How do you taste olive oil?
I’m quoting some simple and basic tips found inside the “Olio Officina Magazine”, one of the most important online publications dedicated to the world of olive oil and olives, edited and directed by Prof. Luigi Caricato
How to proceed. Once opened the bottle, pour a little bit of olive oil in a small plastic coffee glass: 15 ml of olive oil is enough, a bit more than a table spoon.
Cup the glass in one hand, to warm the oil up to about body temperature (about 28° C) but also to release and bring out all its volatile aromatic compounds.
The first tasting stage. Swirl the oil inside the glass, then inhale it deeply and slowly so as not to fatigue the sense of smell. You will smell immediately its distinguishing characteristics, its pleasant or unpleasant sensations. Quality oil has always clean and fresh aromas reminding of the green olive fruit: they should be perceived in a light, medium or intense way. But you may also notice other aromas: artichoke, tomato, green field grass, almond, apple … and many others.
Next you sip a small amount of oil (about 3 ml) into your mouth while “sipping” some air as well. It has to be done in a slow and gentle way at first, after you should actually slurp it, spraying the oil into the oral cavity, bringing it into direct contact with the taste buds and then, retro nasally, towards the olfactory bulb.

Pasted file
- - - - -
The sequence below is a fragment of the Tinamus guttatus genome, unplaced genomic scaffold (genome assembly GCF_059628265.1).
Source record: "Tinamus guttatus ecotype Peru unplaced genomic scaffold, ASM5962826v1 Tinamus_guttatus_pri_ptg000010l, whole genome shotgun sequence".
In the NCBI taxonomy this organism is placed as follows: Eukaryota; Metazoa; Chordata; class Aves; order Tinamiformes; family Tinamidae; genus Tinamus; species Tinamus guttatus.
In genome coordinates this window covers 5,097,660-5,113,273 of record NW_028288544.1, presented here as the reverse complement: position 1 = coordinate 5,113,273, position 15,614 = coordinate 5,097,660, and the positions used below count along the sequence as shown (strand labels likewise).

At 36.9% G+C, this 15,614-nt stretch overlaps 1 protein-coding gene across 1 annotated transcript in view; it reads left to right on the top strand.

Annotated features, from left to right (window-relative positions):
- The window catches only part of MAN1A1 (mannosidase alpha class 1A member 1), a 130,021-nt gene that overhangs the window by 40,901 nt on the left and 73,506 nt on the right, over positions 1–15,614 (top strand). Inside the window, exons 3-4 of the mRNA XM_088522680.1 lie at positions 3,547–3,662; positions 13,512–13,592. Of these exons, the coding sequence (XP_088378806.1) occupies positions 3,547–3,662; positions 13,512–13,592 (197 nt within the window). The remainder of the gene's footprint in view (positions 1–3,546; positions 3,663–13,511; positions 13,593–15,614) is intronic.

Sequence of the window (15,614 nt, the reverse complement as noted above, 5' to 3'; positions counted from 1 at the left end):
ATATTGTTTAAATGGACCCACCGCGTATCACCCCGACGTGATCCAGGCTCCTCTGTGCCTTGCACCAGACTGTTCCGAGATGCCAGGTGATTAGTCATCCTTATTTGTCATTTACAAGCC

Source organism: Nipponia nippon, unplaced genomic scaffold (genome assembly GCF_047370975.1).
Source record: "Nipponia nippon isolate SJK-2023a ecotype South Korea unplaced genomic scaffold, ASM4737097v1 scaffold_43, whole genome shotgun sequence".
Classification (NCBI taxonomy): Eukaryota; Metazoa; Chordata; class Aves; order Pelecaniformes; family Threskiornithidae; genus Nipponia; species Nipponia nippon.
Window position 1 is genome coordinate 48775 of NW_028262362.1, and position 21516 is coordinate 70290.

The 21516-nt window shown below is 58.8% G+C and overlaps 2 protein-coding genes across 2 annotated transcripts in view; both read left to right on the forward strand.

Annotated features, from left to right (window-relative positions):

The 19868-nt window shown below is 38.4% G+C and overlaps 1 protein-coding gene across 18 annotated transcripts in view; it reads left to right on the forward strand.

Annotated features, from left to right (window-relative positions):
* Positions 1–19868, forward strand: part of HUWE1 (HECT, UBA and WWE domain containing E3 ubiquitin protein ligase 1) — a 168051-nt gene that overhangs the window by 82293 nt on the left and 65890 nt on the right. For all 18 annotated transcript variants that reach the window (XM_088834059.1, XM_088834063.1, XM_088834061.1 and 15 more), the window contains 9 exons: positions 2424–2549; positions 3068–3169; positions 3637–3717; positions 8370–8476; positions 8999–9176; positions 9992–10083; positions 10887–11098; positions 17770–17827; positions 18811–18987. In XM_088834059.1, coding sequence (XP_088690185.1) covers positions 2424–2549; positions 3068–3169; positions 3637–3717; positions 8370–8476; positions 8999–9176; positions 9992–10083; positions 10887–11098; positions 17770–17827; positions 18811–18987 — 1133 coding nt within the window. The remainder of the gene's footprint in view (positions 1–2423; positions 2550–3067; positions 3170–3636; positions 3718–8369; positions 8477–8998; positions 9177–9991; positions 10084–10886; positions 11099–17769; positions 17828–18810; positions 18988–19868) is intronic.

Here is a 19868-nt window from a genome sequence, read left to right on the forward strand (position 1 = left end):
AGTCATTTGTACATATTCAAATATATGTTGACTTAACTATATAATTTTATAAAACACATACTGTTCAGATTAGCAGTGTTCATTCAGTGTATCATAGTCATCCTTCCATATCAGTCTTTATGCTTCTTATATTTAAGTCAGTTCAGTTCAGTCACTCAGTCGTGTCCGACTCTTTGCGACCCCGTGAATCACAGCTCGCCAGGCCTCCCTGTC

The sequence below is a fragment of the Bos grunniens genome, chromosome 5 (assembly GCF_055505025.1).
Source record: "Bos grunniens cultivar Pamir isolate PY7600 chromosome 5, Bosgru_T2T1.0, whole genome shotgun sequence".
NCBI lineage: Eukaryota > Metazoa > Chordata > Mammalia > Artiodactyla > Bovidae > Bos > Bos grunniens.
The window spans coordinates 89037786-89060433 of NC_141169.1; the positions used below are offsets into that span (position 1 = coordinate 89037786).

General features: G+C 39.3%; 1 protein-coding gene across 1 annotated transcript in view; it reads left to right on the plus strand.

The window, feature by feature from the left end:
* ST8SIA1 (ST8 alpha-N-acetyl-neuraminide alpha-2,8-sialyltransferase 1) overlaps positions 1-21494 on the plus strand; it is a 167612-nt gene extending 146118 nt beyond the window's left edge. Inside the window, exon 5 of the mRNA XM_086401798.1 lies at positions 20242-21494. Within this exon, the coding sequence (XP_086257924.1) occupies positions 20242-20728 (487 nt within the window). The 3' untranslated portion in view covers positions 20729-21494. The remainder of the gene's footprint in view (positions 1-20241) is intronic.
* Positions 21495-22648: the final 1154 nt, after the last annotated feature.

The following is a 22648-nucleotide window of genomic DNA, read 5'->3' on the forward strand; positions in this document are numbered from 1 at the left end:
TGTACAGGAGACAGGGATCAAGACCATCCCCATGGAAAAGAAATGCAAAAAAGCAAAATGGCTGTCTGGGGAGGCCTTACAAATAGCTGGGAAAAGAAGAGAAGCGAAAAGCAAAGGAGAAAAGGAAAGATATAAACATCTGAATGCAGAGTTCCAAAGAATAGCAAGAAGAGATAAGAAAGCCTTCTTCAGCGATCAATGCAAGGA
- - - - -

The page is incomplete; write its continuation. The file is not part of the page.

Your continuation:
Leave to rest the oral cavity for a few seconds, slowly moving your tongue against the palate.
Sip the oil again, lips half-open, while keeping on moving your tongue against the palate.
If you are not sure of the taste and aromas, repeat the operation several times, keeping the oil in your mouth for at least twenty seconds, to be sure of the perceived tasting sensations. Keep on moving your tongue against the palate, carefully assessing the retro-olfactory sensations.
Olive oil to be considered good should have clear notes with fresh and clean aromas; it should be balanced and nice on the palate, pleasantly tangy. What the oil must not have, are some unpleasant tasting sensations like “warming up” (a characteristic of the olive oil obtained from piled olives having undergone fermentation), have a “Winey” (a scent reminiscent of wine or vinegar, due to olive fermentation), “rancid” (a scent of the oil that has undergone oxidation), or “cooked” flavour (due to the excessive and prolonged heating during the mill process).
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